The council comes at a time when Web3, a term to describe a new iteration of the world wide web based on blockchain technologies, is rapidly innovating
The heads of some of Canada’s biggest cryptocurrency companies are coming together to create a new industry group to push for a national strategy on crypto and digital assets.
The Canadian Web3 Council, which is being formally launched on Tuesday, includes representative from a range of organizations that have been active in the Web3 technologies space, including Wealthsimple, Dapper Labs, Ledn, Ether Capital, WonderFi Technologies Inc., Aquanow, Aciom Zen, Chainsafe Systems, ETHGlobal, Figment and Informal Systems (Cosmos).
The co-founders of the non-profit trade association, Jelena Djuric of Informal Systems and Connor Spelliscy, who co-founded the American industry group The Blockchain Association, hope the council can help further establish Canada’s footprint in the Web3 space by helping the industry collaborate with all levels of government.
“The Canadian Web3 community has led the charge on some of the most innovative and high-valued projects globally,” Djuric and Spelliscy said in a press release. “World-changing talent and creativity often starts in Canada, only to flourish elsewhere. We can’t afford to miss the opportunity to nurture these talents domestically, for the benefit of all Canadians.”
The council comes at a time when Web3, a term to describe a new iteration of the world wide web based on blockchain technologies, is rapidly innovating. It also comes amid growing conversations surrounding these technologies, which the council hopes to form a national consensus on how policies should approach this space in a more productive, less restrictive way.
For Ether Capital chief executive officer Brian Mosoff, the council is about creating a better conversation to bridge the gap between the crypto space and policy-makers.
“I want there to be better dialogue, more open conversation between whoever is thinking about the space, who doesn’t understand the lexicon, the terminology, the technology, who may be bogged down by flashy headlines or short-term news cycle stories — but then misses the wider picture of what’s happening and what the opportunity may be for the country,” Mosoff told the Financial Post.
Mosoff added that the council has been months in the making and is still a work in progress. It had been a challenge to bring together a range of diverse crypto industry voices who are often competing with one another, Mosoff said, but it was important to capture the full scope of the Canada Web3 space.
While the recent invocation of the Emergencies Act, which saw the Royal Canadian Mounted Police involve cryptocurrency companies as part of their investigation into anti-vaccine mandate protests, was not the impetus for the council, Mosoff said that the ordeal and finance committee hearing that followed brought crypto policy conversations to the forefront.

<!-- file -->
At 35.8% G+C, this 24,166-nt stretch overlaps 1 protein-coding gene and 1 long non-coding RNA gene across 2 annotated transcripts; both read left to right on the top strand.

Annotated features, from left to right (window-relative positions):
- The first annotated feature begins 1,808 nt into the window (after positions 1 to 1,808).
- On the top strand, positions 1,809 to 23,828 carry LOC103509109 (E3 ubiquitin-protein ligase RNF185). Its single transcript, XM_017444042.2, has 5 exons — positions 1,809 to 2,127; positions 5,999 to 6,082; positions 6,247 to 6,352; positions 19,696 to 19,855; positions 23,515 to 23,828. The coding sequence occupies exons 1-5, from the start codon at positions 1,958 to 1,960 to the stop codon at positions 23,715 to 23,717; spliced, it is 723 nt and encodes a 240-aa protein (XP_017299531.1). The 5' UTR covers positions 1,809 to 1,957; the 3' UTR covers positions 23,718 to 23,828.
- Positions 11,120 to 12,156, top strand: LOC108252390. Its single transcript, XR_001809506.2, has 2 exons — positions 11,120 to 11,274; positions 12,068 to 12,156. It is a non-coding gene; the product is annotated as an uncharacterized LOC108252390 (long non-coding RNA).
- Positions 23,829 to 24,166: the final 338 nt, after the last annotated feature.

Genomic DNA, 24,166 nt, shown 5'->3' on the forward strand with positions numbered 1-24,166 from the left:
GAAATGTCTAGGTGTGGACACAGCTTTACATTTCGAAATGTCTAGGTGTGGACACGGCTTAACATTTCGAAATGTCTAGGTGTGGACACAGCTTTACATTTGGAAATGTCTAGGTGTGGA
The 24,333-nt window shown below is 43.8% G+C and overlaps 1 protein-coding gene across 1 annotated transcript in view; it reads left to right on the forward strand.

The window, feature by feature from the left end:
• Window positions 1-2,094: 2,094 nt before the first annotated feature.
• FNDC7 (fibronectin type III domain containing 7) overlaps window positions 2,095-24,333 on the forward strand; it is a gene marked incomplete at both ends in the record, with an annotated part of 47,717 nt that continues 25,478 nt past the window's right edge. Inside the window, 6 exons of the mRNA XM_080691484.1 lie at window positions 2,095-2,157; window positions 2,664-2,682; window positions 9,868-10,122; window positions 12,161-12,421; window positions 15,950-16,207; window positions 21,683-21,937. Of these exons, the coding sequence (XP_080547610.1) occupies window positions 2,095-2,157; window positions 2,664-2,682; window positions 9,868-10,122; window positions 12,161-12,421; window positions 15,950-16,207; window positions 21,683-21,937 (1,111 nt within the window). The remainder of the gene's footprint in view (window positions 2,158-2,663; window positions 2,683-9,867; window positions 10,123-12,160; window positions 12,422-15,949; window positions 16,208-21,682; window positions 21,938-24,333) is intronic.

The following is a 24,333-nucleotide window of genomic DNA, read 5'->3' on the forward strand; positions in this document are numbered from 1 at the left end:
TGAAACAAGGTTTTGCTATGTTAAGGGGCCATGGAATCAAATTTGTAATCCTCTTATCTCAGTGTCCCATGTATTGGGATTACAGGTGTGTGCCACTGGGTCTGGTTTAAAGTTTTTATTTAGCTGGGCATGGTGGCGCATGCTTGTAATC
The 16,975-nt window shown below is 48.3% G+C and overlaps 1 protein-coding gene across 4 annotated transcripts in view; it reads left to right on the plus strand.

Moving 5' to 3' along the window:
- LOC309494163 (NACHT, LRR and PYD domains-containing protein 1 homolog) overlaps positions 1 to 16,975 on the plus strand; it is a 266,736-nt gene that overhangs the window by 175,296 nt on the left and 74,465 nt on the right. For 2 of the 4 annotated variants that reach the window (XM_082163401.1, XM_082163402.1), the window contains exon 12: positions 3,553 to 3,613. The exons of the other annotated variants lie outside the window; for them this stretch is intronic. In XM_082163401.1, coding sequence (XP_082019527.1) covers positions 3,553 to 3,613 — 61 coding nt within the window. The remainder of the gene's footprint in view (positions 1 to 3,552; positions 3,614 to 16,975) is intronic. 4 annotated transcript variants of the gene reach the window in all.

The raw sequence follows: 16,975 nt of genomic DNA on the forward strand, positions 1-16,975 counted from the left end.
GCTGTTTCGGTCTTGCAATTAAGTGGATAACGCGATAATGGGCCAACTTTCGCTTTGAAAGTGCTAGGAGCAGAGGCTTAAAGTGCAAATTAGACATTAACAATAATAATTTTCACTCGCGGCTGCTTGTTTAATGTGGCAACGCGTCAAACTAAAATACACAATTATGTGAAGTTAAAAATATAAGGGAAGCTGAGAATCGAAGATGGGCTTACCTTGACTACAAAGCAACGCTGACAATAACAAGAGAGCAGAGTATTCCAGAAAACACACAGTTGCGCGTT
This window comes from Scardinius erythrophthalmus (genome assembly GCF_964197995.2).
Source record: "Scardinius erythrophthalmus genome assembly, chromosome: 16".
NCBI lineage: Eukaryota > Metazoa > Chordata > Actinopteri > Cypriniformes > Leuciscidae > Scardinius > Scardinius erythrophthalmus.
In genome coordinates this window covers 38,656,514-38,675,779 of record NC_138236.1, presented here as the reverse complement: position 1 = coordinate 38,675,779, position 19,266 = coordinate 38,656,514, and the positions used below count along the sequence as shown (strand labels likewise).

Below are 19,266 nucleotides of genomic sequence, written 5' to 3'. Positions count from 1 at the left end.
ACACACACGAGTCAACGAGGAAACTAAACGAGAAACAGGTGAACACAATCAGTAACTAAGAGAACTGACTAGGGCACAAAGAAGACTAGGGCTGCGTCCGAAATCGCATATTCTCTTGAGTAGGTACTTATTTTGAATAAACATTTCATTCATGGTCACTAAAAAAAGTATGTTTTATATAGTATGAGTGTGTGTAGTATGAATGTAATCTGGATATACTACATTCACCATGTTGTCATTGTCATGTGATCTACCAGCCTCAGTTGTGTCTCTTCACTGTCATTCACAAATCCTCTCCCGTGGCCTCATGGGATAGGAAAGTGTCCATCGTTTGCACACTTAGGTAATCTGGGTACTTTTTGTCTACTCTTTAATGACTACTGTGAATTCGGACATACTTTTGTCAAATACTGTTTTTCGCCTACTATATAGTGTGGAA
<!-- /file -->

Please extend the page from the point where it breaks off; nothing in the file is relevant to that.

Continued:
“It woke up people who hadn’t been participating in these dialogues with (the) industry to say, ‘What is our national strategy here? What is appropriate for this country?’”
Mosoff added that at the standing committee on finance, both Liberal and Conservative MPs were asking questions about cryptocurrencies and were open to exploring their potential for Canada. Mosoff believes the council can play an educational role for Ottawa and others curious about the space and approach policy more productively.
Like Mosoff, Bitbuy chief executive officer Michael Arbus also hopes the council provides the education the country needs.
- Kyle Lowry talks crypto, that Super Bowl ad and his looming return to face the Raptors
- How Ukraine embraced cryptocurrencies in response to war
- Ethereum Foundation ‘initially indulged’ Virgil Griffith’s effort to engage North Korea, U.S. prosecutors say
“I think this just aggregates a series of Canadian leaders across a vast array of Web3 innovation into one room and allows us to come up with a unified position that first and foremost would be a great educational resource for each provincial regulator,” Arbus said. “We hope to be added as to the overall mix of decision-making.”
Arbus added that the long-term mission would be to create a unified national strategy to reduce the regulatory burden on the individual provinces.
“So far, the response has been positive and two of our members recently spoke with a parliamentary committee and had the opportunity to address the need for proper regulation and guidance,” said the council’s executive director, Morva Rohani, in a statement to Financial Post.
Source: Financial Post